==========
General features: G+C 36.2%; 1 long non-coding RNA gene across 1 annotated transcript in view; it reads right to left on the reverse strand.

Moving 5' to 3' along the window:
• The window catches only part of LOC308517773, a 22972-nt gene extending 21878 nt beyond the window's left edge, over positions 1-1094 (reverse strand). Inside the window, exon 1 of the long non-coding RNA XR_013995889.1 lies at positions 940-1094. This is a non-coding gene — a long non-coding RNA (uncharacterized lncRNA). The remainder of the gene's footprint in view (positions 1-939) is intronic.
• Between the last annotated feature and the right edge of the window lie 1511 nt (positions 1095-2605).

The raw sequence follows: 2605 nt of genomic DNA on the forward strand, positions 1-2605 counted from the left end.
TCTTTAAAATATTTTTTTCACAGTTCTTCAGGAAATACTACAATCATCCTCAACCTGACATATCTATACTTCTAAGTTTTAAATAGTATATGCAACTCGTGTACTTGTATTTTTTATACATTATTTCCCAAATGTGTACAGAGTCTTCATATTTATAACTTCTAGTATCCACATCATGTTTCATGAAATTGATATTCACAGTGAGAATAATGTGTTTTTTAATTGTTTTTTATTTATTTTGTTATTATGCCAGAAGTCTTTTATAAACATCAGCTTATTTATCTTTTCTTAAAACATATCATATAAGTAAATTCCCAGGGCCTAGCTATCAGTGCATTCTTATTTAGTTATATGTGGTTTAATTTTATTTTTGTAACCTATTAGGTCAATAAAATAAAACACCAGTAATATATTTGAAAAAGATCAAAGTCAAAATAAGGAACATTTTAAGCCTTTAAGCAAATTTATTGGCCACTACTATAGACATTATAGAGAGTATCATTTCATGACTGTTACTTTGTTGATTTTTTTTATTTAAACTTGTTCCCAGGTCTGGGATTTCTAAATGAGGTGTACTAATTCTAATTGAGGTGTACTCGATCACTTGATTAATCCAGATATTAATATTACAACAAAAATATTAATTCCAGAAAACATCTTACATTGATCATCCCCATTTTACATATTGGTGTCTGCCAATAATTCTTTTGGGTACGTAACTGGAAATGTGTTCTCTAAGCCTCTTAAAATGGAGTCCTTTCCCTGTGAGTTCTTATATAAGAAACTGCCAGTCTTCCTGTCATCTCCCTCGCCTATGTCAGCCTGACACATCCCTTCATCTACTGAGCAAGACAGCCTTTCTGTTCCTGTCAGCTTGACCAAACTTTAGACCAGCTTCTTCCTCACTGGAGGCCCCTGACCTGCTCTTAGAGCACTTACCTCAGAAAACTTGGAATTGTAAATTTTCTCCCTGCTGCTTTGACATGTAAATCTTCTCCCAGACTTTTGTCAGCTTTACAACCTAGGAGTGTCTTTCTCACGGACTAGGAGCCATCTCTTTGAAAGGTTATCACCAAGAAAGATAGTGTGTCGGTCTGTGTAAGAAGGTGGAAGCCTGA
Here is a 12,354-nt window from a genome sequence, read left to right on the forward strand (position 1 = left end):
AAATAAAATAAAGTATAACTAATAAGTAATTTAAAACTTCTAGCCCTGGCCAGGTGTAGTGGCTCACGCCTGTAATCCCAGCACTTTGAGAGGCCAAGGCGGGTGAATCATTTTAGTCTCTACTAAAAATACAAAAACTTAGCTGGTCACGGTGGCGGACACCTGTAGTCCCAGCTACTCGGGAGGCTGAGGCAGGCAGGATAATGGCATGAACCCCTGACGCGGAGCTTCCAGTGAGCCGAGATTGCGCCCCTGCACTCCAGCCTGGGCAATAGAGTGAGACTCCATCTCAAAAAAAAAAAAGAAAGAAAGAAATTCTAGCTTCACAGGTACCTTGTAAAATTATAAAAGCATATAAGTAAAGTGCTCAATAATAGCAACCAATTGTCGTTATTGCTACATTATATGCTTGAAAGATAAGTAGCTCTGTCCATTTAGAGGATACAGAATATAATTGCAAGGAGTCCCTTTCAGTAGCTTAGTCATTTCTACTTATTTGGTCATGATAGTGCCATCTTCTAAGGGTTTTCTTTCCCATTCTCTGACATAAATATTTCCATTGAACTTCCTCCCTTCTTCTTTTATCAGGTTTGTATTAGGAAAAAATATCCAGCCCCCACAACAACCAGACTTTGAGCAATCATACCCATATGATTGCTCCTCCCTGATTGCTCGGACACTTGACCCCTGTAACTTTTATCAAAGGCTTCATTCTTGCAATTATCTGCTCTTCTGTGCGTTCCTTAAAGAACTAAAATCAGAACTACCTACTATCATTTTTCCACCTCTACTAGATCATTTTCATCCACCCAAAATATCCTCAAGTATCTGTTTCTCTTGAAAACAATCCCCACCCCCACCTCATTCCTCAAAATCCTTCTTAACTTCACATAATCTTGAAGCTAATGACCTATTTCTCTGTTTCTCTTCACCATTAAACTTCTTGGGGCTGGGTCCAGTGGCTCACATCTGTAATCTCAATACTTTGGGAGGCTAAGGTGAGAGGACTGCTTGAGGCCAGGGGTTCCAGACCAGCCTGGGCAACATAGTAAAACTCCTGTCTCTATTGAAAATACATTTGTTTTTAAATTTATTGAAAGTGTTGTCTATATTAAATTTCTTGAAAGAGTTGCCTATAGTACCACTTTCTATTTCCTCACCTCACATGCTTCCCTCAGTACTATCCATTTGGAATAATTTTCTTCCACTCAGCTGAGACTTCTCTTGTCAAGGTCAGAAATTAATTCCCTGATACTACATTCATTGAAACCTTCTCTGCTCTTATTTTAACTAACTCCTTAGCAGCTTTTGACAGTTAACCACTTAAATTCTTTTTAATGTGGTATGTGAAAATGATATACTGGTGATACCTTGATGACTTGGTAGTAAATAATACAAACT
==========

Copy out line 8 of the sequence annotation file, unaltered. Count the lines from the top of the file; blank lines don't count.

AAATAAAATAAAGTATAACTAATAAGTAATTTAAAACTTCTAGCCCTGGCCAGGTGTAGTGGCTCACGCCTGTAATCCCAGCACTTTGAGAGGCCAAGGCGGGTGAATCATTTTAGTCTCTACTAAAAATACAAAAACTTAGCTGGTCACGGTGGCGGACACCTGTAGTCCCAGCTACTCGGGAGGCTGAGGCAGGCAGGATAATGGCATGAACCCCTGACGCGGAGCTTCCAGTGAGCCGAGATTGCGCCCCTGCACTCCAGCCTGGGCAATAGAGTGAGACTCCATCTCAAAAAAAAAAAAGAAAGAAAGAAATTCTAGCTTCACAGGTACCTTGTAAAATTATAAAAGCATATAAGTAAAGTGCTCAATAATAGCAACCAATTGTCGTTATTGCTACATTATATGCTTGAAAGATAAGTAGCTCTGTCCATTTAGAGGATACAGAATATAATTGCAAGGAGTCCCTTTCAGTAGCTTAGTCATTTCTACTTATTTGGTCATGATAGTGCCATCTTCTAAGGGTTTTCTTTCCCATTCTCTGACATAAATATTTCCATTGAACTTCCTCCCTTCTTCTTTTATCAGGTTTGTATTAGGAAAAAATATCCAGCCCCCACAACAACCAGACTTTGAGCAATCATACCCATATGATTGCTCCTCCCTGATTGCTCGGACACTTGACCCCTGTAACTTTTATCAAAGGCTTCATTCTTGCAATTATCTGCTCTTCTGTGCGTTCCTTAAAGAACTAAAATCAGAACTACCTACTATCATTTTTCCACCTCTACTAGATCATTTTCATCCACCCAAAATATCCTCAAGTATCTGTTTCTCTTGAAAACAATCCCCACCCCCACCTCATTCCTCAAAATCCTTCTTAACTTCACATAATCTTGAAGCTAATGACCTATTTCTCTGTTTCTCTTCACCATTAAACTTCTTGGGGCTGGGTCCAGTGGCTCACATCTGTAATCTCAATACTTTGGGAGGCTAAGGTGAGAGGACTGCTTGAGGCCAGGGGTTCCAGACCAGCCTGGGCAACATAGTAAAACTCCTGTCTCTATTGAAAATACATTTGTTTTTAAATTTATTGAAAGTGTTGTCTATATTAAATTTCTTGAAAGAGTTGCCTATAGTACCACTTTCTATTTCCTCACCTCACATGCTTCCCTCAGTACTATCCATTTGGAATAATTTTCTTCCACTCAGCTGAGACTTCTCTTGTCAAGGTCAGAAATTAATTCCCTGATACTACATTCATTGAAACCTTCTCTGCTCTTATTTTAACTAACTCCTTAGCAGCTTTTGACAGTTAACCACTTAAATTCTTTTTAATGTGGTATGTGAAAATGATATACTGGTGATACCTTGATGACTTGGTAGTAAATAATACAAACT